[38]  Kumari, B., L., Sudhakar, P., Hanuma S., M., Satya, S., K., P., N., V., Analysis of Physico-chemical parameters of water quality in and around Saltpans of Prakasam (Dt.) A.P, Journal of Ecobiotechnology. 3, (10), 01, 2011.
In article      View Article
 
[39]  WHO. “Guidelines for Drinking-water Quality”. 4th ed.. World Health Organization. Geneva. 396-407, 2011.
In article      View Article
 
[40]  Purves, D., “Trace-Element Contaminants. In Massachusetts, S (Ed), Fundamental Aspects of Pollution Control and Environmental Science”. Elsevier Science Publishing Company, Inc. New York, 7-150, 1985.
In article      View Article
 
[41]  Wikipediaorg. 2017. Wikipediaorg. [Online]. [18 April 2017]. Available from: https://en.wikipedia.org/wiki/Ishwardi_Upazila
In article      View Article
 
[42]  Terrado, M., Barceló, D., Tauler, R., Borrell, E., Campos, S. D., and Barceló, D., (2010). Surface-water-quality indices for the analysis of data generated by automated sampling networks. TrAC, Trends in Analytical Chemistry, 29(1), 40–52, 2010.
In article      View Article
 
[43]  Mostafaei, A., “Application of multivariate statistical methods and water quality index to evaluation of water quality in the Kashkan River”. Environmental Management, 53(4), 865-881, 2014.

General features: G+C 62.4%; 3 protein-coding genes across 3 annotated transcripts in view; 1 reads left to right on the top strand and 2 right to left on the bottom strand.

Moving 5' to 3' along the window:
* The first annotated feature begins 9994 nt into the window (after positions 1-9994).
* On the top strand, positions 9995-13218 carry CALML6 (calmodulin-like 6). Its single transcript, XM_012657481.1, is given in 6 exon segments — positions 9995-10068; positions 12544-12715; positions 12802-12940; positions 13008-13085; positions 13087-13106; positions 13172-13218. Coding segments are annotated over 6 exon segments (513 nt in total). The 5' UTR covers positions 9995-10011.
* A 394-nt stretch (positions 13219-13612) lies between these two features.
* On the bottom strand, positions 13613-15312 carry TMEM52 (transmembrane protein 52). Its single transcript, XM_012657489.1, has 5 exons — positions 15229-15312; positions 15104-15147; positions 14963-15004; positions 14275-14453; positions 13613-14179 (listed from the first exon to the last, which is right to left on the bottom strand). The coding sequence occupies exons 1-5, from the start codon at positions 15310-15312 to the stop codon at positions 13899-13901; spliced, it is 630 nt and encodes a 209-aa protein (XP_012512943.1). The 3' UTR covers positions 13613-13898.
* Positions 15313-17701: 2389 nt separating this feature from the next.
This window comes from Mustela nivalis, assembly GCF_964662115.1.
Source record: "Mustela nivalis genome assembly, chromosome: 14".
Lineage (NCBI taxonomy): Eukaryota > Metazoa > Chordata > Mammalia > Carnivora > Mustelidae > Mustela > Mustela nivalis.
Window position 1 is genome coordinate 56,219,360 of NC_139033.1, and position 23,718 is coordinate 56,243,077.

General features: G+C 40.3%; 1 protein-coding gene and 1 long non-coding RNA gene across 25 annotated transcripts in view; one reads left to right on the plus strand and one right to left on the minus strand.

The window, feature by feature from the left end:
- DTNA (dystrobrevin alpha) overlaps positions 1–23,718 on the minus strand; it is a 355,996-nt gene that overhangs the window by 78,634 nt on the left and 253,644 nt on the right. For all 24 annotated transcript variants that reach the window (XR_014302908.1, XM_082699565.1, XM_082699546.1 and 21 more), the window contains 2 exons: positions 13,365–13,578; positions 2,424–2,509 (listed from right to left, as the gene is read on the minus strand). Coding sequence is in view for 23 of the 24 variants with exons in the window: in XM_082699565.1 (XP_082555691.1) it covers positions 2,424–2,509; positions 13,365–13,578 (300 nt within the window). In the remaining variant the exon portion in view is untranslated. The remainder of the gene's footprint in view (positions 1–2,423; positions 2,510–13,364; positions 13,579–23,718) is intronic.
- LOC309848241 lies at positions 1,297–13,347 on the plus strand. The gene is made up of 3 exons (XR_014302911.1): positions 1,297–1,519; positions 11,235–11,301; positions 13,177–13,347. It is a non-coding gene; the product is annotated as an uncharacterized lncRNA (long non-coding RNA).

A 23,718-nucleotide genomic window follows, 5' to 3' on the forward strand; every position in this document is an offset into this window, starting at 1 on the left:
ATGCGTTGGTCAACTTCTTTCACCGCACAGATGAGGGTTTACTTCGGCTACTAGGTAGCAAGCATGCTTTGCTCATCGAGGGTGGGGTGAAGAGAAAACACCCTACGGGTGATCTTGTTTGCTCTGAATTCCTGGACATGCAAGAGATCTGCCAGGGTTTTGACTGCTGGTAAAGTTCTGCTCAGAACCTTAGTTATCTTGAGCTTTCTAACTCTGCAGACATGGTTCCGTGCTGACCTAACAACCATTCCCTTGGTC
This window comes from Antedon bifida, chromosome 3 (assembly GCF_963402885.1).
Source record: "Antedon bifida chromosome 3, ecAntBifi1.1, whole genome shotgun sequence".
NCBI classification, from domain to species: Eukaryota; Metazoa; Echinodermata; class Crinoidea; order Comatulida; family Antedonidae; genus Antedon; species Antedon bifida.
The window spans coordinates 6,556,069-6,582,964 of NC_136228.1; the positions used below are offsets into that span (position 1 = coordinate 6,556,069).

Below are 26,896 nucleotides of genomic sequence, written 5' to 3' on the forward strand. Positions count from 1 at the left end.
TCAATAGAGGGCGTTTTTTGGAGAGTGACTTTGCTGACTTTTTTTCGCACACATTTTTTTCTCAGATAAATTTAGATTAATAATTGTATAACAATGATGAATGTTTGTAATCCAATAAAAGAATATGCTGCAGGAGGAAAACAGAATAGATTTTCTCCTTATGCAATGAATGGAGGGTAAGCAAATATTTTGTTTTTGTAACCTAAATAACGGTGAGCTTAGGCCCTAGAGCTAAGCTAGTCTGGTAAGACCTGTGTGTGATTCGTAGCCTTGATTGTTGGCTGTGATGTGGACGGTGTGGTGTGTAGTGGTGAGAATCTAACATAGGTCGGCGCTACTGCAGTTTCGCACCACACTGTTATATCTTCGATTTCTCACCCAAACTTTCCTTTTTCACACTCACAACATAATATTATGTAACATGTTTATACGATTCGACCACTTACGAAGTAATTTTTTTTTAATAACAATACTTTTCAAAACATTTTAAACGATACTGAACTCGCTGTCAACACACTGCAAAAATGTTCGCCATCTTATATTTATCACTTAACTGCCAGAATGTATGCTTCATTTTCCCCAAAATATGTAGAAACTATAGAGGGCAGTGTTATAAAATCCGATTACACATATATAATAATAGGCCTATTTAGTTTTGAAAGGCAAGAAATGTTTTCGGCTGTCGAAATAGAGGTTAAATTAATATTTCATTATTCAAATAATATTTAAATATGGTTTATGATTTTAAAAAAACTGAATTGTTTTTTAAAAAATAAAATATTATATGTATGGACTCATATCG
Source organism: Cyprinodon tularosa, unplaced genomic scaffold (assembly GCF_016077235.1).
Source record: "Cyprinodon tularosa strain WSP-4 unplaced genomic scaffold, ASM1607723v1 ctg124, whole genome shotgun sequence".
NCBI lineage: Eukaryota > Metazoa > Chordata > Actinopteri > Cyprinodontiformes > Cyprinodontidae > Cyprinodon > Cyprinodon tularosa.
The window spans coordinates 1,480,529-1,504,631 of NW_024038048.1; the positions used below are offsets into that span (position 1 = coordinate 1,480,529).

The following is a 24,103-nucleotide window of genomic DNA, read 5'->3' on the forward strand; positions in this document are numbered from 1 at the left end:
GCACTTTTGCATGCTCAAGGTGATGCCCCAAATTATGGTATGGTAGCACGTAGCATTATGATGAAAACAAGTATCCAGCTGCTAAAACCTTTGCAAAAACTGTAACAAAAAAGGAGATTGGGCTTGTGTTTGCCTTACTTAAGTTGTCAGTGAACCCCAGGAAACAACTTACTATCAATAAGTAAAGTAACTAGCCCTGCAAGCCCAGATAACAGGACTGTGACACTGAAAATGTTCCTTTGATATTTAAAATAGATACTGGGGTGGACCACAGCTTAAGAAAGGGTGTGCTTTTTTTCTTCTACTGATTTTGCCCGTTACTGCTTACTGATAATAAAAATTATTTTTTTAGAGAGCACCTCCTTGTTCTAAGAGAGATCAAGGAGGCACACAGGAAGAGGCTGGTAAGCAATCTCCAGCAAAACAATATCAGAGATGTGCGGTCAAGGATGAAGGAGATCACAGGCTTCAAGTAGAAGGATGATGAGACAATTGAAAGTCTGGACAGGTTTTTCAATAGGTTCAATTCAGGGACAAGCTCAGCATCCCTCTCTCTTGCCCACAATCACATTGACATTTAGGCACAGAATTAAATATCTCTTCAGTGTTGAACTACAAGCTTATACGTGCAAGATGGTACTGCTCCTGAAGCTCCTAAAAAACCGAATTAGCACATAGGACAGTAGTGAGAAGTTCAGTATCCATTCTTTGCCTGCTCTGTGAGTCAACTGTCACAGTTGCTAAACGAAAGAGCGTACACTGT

In article      View Article  PubMed
 
[44]  Khan, A., A., Paterson, R., and Khan, H., “Modification and application of the Canadian Council of Ministers of the Environment Water Quality Index (CCME WQI) for the communication of drinking water quality in Newfoundland and Labrador”. Water Quality Research Journal of Canada, 39(3), 285-293, 2004.
In article      View Article
 
[45]  Smith, D. G., “A better water quality indexing system for rivers and streams”. Water Research, 24(10), 1237-1244, 1990.
In article      View Article
 
[46]  Siasar,H., Tolouei, B., “Ground water quality assessment of Iranshahr for use in urban areas”, Journal of Biodiversity and Environmental Sciences .6 (3), 530-534, 2015.
In article      View Article
 
[47]  Chapman, D. (UNESCO, WHO, and UNEP). Water quality assessment. London: Chapman & Hall. 1992.
In article      View Article
 
[48]  Venkatramanan, S., Chunga, S., Y., Ramkumar, T., Rajesh, R., Gnanachandrasamy, G., “Assessment of groundwater quality using GIS and CCME WQI techniques: a case study of Thiruthuraipoondi city in Cauvery deltaic region, Tamil Nadu, India”. Desalination and Water Treatment, 57, 12058-12073, 2016.
In article      View Article
 
[49]  Hossein Banejad, H., Olyaie, E., “Application of an Artificial Neural Network Model to Rivers Water Quality Indexes Prediction – A Case Study” Journal of American Science. 7(1), 60-65, 2011.
In article      View Article
 
[50]  Phadatare, S., S., Gawande, S., “Review Paper on Development of Water Quality Index”. International Journal of Engineering Research & Technology. 5(5), 765-767, 2016.
In article      View Article